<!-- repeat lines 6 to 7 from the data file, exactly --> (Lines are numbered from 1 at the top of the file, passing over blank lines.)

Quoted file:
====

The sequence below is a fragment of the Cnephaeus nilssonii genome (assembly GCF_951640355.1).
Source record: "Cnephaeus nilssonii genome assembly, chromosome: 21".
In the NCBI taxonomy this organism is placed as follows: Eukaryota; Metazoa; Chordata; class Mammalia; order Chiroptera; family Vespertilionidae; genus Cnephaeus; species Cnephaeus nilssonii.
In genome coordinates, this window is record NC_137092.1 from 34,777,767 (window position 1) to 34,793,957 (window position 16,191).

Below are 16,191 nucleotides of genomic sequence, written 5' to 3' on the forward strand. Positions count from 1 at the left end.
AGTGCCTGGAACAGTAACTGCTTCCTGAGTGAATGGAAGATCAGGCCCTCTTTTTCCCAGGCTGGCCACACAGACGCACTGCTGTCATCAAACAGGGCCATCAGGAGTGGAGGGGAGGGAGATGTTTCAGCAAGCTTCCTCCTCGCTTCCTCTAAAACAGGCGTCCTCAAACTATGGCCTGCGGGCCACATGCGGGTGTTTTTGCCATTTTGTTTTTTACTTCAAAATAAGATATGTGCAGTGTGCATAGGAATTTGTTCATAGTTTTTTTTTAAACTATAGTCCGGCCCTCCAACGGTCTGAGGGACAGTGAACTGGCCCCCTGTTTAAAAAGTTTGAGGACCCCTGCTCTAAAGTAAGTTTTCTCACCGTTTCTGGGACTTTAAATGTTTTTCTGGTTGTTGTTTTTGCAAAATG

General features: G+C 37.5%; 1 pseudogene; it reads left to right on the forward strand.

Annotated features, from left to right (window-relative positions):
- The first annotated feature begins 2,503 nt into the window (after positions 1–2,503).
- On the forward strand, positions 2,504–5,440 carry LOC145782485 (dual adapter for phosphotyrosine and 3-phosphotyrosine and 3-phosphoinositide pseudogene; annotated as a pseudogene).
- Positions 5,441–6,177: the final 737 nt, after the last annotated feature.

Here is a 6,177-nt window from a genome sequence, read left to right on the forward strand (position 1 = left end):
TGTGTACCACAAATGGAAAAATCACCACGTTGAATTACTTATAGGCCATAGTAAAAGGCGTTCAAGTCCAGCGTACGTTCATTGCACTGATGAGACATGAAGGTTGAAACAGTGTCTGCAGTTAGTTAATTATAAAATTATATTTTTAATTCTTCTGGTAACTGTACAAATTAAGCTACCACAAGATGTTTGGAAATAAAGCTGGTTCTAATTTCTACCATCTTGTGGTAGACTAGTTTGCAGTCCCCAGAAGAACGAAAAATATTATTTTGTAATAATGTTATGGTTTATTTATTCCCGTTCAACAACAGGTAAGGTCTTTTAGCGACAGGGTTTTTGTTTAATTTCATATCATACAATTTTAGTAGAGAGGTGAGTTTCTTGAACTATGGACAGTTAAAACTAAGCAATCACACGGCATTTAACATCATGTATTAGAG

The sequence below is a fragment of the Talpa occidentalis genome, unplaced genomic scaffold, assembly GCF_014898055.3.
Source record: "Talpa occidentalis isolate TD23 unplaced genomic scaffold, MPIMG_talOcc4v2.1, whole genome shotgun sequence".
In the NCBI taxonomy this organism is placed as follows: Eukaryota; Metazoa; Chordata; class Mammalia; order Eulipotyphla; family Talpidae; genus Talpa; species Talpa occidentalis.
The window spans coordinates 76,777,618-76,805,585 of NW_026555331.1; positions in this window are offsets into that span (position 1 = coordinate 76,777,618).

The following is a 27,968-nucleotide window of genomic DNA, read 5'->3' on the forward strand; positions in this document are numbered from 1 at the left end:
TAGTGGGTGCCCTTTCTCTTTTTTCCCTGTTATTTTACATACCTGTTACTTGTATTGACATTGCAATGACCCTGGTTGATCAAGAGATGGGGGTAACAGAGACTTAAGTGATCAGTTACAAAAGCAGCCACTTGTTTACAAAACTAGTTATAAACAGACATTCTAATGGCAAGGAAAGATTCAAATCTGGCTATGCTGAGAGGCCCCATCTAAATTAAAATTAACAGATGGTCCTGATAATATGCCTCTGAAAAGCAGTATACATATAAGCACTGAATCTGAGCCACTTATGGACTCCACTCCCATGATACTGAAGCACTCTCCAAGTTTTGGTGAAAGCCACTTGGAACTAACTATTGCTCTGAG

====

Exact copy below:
AGTGCCTGGAACAGTAACTGCTTCCTGAGTGAATGGAAGATCAGGCCCTCTTTTTCCCAGGCTGGCCACACAGACGCACTGCTGTCATCAAACAGGGCCATCAGGAGTGGAGGGGAGGGAGATGTTTCAGCAAGCTTCCTCCTCGCTTCCTCTAAAACAGGCGTCCTCAAACTATGGCCTGCGGGCCACATGCGGGTGTTTTTGCCATTTTGTTTTTTACTTCAAAATAAGATATGTGCAGTGTGCATAGGAATTTGTTCATAGTTTTTTTTTAAACTATAGTCCGGCCCTCCAACGGTCTGAGGGACAGTGAACTGGCCCCCTGTTTAAAAAGTTTGAGGACCCCTGCTCTAAAGTAAGTTTTCTCACCGTTTCTGGGACTTTAAATGTTTTTCTGGTTGTTGTTTTTGCAAAATG

General features: G+C 37.5%; 1 pseudogene; it reads left to right on the forward strand.